The ghosts of Alan Tudge’s past haunt him until the end

When they enter parliament, some politicians appear destined for controversy. Alan Tudge wasn’t one of them. In the early years of his time in politics, Tudge came across as an unremarkable figure.

Yet when he retired from politics on Thursday, he put an end to a career that, in its final years, became dominated and derailed by scandal. Tudge had been involved in plenty of policy controversies, but it was his tumultuous personal life that caused the most damage. To his critics, he was a #MeToo villain; to his allies, a victim of a vicious character assault.

Alan Tudge with Opposition Leader Peter Dutton, who spoke of the attacks endured online by politicians on all sides.Credit:Alex Ellinghausen

As Tudge, 51, rose after question time to deliver his resignation speech, eight of his Liberal Senate colleagues visited the House of Representatives to pay their respects.

Watching above in the public gallery was Rachelle Miller, the former Tudge staffer who publicly accused him of emotionally and physically abusing her during a romantic affair. Wearing a plain white shirt, Miller sat alone, watching silently. She had come, she told confidantes, to gain a sense of closure after a traumatic period in her life. At one stage she was seen wiping away a tear.

Tudge began by saying his three children had put up with things “no teenager should have to, including death threats as recently as last week. Putting aside partisan differences, Anthony Albanese and Peter Dutton paid tribute to Tudge and agreed politicians’ families were often subject to vile abuse on social media.

“The online environment has created an opportunity for spineless people, and people without the integrity of most decent Australians, to conduct themselves in a way that they should be ashamed of,” Dutton said. In Tudge, he said parliament had lost a man of “great intellect”.

Before entering parliament in 2010 as the member for Aston, in Melbourne’s eastern suburbs, Tudge was a management consultant and an adviser to Brendan Nelson and Alexander Downer. He also served as deputy director of Noel Pearson’s Cape York Institute. As Tudge explained in his farewell speech, he was an unusual Liberal in that he was always most drawn to social policy rather than economics or national security.

A member of the party’s conservative wing, he supported Tony Abbott when Malcolm Turnbull challenged him in 2015. Three years later he supported Dutton in the showdown against Turnbull and Scott Morrison.

“I especially thank Peter Dutton, Scott Morrison and Tony Abbott for their leadership, support and strength,” Tudge said in his valedictory address. Notably absent from the list was Turnbull, who made a cryptic reference to Tudge’s affair in his 2020 memoir A Bigger Picture.

As human services minister, Tudge oversaw a ramp-up in the now disgraced robo-debt scheme. The royal commission into the illegal scheme heard last week that Tudge’s office released private information about welfare recipients who complained about the debt recovery scheme to the media.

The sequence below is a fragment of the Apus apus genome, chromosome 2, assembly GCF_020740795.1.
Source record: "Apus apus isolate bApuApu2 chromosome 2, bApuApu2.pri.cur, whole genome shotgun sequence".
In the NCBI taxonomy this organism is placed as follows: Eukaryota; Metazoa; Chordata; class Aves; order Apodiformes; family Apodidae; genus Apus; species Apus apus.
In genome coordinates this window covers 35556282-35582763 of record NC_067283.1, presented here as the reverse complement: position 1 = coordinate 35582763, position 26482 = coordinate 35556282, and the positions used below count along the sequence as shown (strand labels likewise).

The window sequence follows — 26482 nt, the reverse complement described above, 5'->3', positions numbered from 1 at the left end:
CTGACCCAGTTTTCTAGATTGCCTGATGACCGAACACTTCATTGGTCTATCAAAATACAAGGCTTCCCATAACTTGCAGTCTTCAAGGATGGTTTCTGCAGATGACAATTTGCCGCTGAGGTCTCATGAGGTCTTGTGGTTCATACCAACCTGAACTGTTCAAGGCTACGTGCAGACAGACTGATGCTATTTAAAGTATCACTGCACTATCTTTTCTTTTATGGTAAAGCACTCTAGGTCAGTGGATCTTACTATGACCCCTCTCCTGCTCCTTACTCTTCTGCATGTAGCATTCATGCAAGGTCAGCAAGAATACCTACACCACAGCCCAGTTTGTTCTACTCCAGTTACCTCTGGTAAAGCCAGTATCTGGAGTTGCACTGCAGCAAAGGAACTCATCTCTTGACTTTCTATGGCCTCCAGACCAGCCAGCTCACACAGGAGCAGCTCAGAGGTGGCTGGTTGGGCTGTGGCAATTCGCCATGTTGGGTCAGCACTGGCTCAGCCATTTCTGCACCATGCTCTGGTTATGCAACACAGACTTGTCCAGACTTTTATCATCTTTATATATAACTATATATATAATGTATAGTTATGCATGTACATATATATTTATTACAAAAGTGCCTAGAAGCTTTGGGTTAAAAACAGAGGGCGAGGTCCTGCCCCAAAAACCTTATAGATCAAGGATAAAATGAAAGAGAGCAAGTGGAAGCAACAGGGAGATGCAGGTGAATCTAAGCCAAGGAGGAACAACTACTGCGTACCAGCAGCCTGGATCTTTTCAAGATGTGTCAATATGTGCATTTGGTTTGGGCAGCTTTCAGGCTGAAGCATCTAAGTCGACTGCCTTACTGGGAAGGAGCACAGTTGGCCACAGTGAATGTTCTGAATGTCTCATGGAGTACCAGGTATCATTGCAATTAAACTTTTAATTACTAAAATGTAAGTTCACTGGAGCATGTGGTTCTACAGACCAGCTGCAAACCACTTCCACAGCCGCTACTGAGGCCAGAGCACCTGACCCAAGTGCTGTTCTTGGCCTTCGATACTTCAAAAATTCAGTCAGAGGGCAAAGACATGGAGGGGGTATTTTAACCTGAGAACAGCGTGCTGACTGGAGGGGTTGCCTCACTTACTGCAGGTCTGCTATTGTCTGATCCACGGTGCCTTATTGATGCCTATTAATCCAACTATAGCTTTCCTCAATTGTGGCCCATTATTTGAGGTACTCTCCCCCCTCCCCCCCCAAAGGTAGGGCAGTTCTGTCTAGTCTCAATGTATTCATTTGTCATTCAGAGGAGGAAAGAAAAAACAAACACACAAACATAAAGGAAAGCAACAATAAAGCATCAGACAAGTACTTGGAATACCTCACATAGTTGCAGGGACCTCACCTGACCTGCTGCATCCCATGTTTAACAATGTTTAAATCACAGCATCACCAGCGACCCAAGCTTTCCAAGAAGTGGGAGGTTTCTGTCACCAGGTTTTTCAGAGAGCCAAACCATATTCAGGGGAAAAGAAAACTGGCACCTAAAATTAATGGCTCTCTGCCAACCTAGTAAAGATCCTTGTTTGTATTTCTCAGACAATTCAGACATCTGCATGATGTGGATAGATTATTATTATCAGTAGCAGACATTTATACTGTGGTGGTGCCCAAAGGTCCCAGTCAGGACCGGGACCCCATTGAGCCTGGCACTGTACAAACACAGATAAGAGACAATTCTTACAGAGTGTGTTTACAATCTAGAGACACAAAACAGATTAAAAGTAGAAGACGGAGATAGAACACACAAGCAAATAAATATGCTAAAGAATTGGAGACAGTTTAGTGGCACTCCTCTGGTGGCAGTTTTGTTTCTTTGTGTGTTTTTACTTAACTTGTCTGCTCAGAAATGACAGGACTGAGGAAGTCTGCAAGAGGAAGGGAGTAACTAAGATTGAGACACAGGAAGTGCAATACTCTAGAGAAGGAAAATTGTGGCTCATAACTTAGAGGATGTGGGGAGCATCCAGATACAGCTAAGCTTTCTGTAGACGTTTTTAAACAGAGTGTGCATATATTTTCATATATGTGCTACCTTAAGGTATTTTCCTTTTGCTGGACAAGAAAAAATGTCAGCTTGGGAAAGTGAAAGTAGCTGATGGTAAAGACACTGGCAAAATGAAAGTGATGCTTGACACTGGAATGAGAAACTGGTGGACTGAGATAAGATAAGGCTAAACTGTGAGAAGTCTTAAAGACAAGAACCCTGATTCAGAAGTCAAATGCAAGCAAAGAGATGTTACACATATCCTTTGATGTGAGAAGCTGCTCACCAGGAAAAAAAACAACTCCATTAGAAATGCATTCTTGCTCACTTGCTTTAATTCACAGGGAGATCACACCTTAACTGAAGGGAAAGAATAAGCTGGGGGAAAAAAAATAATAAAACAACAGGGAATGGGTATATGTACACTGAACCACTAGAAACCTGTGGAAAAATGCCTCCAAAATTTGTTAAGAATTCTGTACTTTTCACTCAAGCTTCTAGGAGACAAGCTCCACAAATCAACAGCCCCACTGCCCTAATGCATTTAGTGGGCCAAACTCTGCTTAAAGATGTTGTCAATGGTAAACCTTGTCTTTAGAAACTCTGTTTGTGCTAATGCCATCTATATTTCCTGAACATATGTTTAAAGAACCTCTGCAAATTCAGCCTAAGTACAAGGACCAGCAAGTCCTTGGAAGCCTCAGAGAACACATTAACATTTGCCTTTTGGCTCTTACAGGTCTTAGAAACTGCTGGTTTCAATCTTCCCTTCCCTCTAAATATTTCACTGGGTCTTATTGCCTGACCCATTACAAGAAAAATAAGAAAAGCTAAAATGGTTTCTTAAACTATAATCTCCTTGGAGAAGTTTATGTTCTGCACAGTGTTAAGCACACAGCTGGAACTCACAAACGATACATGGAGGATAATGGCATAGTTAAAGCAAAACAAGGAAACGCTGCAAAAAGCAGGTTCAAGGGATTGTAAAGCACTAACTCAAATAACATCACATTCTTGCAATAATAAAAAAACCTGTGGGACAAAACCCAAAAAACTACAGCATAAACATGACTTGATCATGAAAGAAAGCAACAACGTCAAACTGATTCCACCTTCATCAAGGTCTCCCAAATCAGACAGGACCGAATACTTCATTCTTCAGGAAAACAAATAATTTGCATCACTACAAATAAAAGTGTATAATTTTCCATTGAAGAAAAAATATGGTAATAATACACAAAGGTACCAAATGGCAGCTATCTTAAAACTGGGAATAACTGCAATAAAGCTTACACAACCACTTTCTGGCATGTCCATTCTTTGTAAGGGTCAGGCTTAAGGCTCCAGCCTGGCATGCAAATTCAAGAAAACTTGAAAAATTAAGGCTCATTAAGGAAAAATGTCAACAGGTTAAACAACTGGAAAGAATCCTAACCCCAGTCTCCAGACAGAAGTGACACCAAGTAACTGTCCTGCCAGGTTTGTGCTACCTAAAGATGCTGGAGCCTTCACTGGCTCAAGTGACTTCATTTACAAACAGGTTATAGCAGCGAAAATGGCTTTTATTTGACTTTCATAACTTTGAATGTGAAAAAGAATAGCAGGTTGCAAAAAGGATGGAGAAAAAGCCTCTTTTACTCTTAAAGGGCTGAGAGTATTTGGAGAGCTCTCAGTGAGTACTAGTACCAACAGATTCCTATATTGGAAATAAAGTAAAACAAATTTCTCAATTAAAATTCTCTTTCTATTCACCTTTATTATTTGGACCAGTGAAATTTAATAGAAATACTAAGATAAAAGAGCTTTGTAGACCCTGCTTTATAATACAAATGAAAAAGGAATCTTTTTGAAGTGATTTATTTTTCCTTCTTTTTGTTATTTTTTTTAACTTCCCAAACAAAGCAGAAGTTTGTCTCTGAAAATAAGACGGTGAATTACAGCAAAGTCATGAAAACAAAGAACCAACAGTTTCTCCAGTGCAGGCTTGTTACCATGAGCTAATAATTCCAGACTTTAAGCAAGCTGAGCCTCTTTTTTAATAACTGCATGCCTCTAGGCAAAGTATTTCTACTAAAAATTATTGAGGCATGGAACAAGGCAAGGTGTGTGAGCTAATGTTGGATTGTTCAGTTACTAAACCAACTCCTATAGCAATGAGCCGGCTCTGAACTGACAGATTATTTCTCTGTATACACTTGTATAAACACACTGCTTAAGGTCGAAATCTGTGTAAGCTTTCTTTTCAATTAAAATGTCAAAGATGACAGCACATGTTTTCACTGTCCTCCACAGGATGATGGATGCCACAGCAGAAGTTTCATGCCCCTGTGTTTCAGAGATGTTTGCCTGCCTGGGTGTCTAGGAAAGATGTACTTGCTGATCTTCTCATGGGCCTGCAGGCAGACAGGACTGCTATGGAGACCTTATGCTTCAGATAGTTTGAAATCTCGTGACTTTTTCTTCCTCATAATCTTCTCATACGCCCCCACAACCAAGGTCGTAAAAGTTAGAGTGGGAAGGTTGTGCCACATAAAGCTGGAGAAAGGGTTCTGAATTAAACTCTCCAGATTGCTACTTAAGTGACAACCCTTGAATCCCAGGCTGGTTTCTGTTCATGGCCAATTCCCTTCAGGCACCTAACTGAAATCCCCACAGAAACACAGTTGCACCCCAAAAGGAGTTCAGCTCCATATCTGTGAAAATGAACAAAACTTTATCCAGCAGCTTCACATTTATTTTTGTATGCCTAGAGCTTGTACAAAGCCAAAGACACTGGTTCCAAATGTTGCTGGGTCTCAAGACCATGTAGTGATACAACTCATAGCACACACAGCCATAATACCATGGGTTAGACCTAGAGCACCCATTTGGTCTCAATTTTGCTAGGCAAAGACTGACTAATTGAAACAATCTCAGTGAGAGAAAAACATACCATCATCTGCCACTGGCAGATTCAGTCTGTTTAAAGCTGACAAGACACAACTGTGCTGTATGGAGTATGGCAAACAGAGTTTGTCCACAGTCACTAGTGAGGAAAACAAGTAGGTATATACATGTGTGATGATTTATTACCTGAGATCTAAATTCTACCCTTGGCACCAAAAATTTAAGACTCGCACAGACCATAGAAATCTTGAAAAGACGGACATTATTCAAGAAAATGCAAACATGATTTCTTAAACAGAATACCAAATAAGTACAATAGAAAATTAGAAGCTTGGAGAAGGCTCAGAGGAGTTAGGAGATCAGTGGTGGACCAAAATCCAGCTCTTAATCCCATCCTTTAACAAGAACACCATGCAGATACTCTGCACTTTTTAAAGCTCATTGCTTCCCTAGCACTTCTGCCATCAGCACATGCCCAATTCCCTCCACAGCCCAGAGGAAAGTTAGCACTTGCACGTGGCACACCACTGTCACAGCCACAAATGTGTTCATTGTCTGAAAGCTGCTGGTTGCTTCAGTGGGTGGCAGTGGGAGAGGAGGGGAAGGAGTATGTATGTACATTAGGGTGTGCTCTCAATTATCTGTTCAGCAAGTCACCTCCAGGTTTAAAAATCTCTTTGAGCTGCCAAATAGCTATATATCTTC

As education minister, Tudge warned that changes to the national history curriculum could lead to students developing “a hatred” of Australia and hearing “fringe” ideas about Anzac Day.

Victorian Education Minister James Merlino accused him of promoting “ham-fisted culture wars rubbish”. In his farewell, Tudge said he still hoped the government would pursue a “more positive” view of the nation.

In 2020, Miller revealed on the Four Corners investigation, Inside the Canberra Bubble, that she and Tudge had an affair. Tudge confirmed their relationship crossed professional boundaries and that it had caused the end of his marriage.

Miller later expanded her complaints against Tudge, accusing him of bullying and intimidation, as well as emotional and physical abuse. Tudge strenuously denied the allegations, but stood aside from his portfolio while the matter was investigated. It emerged during last year’s election campaign that he was still technically a member of cabinet.

Vivienne Thom, the former intelligence official tasked with investigating Miller’s allegations, found there was “insufficient evidence” to support a finding that Tudge had bullied or harassed Miller, or that their relationship was emotionally or physically abusive. There was no basis, she added, to support a finding that Tudge breached ministerial standards.

Miller, who did not participate in the inquiry, later received $650,000 payment from the Commonwealth. Tudge said he had no involvement in the payment or knowledge of it.

As he neared the part of his speech where he thanked his family, Tudge choked up and struggled to continue. A parliamentary clerk brought him tissues; colleagues brought him glasses of water. He regained his composure and made it to the end.

As Tudge’s colleagues applauded, Miller rose and left the chamber. The ghosts of his personal life haunted his political career until the very end.

Cut through the noise of federal politics with news, views and expert analysis from Jacqueline Maley. Subscribers can sign up to our weekly Inside Politics newsletter here.

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